By Olivia Schultheis
Every third Monday in January, the nation recognizes Dr. Martin Luther King, Jr. for his compassion and belief in the power of service. On this day, Americans are encouraged to provide meaningful change in their communities. Designated by Congress as the only national day of service, MLK Day is a “day on, not a day off.”
Although it may be tempting to lounge, and binge watch your favorite TV show; being of service and volunteering has been proven to have a direct impact on your mental health and wellbeing. Those who volunteered at least once a month, reported better mental health than participants who volunteered infrequently or not at all.
In 1957, Martin Luther King delivered the sermon “Conquering Self-Centeredness” outlining the negative effects of being self-centered. “An individual has not begun to live until he can rise above the narrow horizons of his particular individualistic concerns to the broader concerns of all humanity.” Dr. King went on to say that self-centeredness leads to frustration, disillusionment, and unhappiness.
On this day when we commemorate Dr. King, let us reflect on these inspiring words.
“One of the best ways to face this problem is to discover some cause and some purpose, some loyalty outside of yourself and give yourself to that something.”
Volunteering can be a path to discovering something outside of you. It’s a form of social activity or social participation that increases well-being because it fosters a belief in the individual that he or she can make a difference. Being of service to something greater than yourself provides a sense of control over one’s life and one’s environment. Research shows volunteering can decrease mortality, improve life satisfaction, and create more ease around daily living activities.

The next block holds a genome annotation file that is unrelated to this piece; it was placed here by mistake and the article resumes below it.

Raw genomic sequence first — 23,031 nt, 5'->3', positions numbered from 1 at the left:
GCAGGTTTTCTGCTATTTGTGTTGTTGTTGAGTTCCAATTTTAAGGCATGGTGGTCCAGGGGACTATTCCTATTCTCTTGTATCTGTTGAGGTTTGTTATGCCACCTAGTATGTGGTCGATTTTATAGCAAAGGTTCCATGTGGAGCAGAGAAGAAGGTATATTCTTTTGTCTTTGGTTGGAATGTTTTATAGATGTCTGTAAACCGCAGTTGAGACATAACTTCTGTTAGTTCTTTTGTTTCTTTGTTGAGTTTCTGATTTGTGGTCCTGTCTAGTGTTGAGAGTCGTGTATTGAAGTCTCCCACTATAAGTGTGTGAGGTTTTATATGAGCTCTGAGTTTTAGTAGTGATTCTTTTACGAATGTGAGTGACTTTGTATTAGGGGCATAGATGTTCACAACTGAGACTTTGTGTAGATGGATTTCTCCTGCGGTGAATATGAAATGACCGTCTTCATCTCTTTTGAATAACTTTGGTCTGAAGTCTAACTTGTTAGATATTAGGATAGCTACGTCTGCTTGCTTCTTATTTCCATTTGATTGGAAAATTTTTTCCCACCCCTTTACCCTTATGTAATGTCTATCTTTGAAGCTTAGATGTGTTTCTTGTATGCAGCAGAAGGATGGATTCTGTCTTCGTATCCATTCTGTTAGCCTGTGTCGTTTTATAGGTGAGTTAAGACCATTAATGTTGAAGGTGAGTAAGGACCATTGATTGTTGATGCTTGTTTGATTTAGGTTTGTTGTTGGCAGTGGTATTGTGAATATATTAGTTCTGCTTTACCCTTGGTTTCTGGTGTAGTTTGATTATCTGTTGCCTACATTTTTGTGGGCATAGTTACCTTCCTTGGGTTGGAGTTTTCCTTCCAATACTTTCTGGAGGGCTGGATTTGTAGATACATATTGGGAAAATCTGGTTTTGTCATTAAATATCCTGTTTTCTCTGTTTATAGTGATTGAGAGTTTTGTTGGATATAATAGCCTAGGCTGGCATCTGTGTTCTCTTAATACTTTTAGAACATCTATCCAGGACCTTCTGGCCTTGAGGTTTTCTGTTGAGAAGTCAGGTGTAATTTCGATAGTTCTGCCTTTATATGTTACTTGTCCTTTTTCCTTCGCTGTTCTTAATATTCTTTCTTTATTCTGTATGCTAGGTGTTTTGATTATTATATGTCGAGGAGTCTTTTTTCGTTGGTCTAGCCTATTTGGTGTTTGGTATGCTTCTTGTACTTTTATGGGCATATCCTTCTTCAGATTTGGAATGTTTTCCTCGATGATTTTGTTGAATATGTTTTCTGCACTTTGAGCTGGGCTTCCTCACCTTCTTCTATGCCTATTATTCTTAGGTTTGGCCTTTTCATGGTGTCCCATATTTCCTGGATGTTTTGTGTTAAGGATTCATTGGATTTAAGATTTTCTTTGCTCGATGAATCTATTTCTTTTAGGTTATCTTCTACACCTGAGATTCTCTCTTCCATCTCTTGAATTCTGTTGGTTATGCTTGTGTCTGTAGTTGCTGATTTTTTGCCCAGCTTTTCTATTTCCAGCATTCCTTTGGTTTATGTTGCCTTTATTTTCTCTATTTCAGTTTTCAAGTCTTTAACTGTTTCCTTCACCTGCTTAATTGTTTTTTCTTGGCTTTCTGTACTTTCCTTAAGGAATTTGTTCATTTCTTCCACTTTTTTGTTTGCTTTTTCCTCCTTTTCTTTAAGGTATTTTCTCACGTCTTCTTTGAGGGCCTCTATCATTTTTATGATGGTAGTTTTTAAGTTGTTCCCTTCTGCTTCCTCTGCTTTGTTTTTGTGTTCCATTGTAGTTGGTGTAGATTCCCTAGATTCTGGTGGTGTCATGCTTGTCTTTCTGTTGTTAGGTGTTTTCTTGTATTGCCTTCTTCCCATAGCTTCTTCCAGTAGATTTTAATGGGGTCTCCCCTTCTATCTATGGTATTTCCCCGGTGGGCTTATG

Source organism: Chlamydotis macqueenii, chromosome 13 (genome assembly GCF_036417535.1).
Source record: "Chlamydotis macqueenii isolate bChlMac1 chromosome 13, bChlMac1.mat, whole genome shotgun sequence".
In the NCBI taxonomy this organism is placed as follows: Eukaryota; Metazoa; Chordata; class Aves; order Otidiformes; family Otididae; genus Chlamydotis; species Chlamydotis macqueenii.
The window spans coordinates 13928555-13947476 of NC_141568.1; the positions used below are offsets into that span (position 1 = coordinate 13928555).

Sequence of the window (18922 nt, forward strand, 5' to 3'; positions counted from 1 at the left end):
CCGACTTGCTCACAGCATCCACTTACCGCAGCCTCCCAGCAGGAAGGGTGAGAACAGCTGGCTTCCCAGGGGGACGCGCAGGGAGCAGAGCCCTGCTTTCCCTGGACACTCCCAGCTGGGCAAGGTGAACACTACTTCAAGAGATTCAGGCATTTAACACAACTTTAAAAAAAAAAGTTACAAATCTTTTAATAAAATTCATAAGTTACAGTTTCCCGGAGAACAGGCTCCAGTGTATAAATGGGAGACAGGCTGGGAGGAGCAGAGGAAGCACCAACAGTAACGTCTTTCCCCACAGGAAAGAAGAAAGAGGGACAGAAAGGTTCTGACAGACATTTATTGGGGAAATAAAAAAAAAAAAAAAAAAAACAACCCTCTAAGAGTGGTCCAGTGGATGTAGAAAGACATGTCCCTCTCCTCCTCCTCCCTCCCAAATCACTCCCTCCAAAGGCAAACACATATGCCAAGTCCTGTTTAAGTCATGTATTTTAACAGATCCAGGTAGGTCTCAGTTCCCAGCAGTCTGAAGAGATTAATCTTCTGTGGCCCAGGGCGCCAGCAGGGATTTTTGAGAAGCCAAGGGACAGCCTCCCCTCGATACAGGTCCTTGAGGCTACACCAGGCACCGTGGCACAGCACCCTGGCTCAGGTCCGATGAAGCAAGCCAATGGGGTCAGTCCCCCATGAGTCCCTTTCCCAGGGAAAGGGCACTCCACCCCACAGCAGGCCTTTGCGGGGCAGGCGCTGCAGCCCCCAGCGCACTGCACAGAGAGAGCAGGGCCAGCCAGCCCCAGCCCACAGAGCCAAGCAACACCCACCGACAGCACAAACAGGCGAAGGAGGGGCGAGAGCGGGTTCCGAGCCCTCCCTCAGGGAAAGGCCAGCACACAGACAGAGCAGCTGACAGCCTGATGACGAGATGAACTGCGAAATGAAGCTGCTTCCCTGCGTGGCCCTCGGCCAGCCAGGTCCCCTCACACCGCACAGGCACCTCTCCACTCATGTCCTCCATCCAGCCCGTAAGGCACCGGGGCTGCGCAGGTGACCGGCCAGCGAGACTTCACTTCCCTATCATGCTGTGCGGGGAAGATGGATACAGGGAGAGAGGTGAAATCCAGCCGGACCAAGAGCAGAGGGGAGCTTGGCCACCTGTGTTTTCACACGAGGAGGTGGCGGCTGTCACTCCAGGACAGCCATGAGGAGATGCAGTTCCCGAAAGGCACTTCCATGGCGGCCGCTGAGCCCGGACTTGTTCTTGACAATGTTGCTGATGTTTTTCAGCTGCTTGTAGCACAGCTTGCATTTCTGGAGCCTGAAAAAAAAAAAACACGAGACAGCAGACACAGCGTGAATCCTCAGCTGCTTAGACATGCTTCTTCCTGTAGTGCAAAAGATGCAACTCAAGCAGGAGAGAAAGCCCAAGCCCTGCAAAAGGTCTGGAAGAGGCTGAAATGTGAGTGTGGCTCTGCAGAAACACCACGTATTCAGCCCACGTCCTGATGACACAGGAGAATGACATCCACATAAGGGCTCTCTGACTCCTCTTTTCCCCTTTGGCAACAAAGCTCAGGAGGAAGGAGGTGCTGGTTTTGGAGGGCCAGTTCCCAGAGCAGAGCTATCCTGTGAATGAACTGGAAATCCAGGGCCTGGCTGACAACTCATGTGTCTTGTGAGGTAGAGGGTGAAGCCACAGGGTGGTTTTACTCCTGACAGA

In the UK, researchers found that 16–24 year-olds were especially likely to benefit from volunteering because of the opportunity to build social connections and new skills. It is well-established that social integration and the quantity of one’s relationships, yields positive mental health effects. Social isolation, “the sense of not having anyone who ‘is someone to you’ and not being ‘someone to someone,’” can lead to depression.
People who work in emotionally and physically taxing jobs can gain from volunteering. A study done with pediatric intensive care unit nurses explored the experiences of volunteering at a camp for families of children with cancer. For the participants, volunteering help made them feel fulfilled, re-energized, and rejuvenated. It brought back their sense of purpose and provided the opportunity for self-reflection and a renewed sense of hope.
“This is the way to go through life,” said Dr. King, “with a balance, with the proper perspective because you’ve given yourself to something greater than self. Sometimes it’s friends, sometimes it’s family, sometimes it’s a great cause, it’s a great loyalty — but give yourself to that something and life becomes meaningful.”
Remembering Dr. King for his service to humanity can be an inspiration for us all to use this day to give back and volunteer. Our mental wellbeing will be better because of it.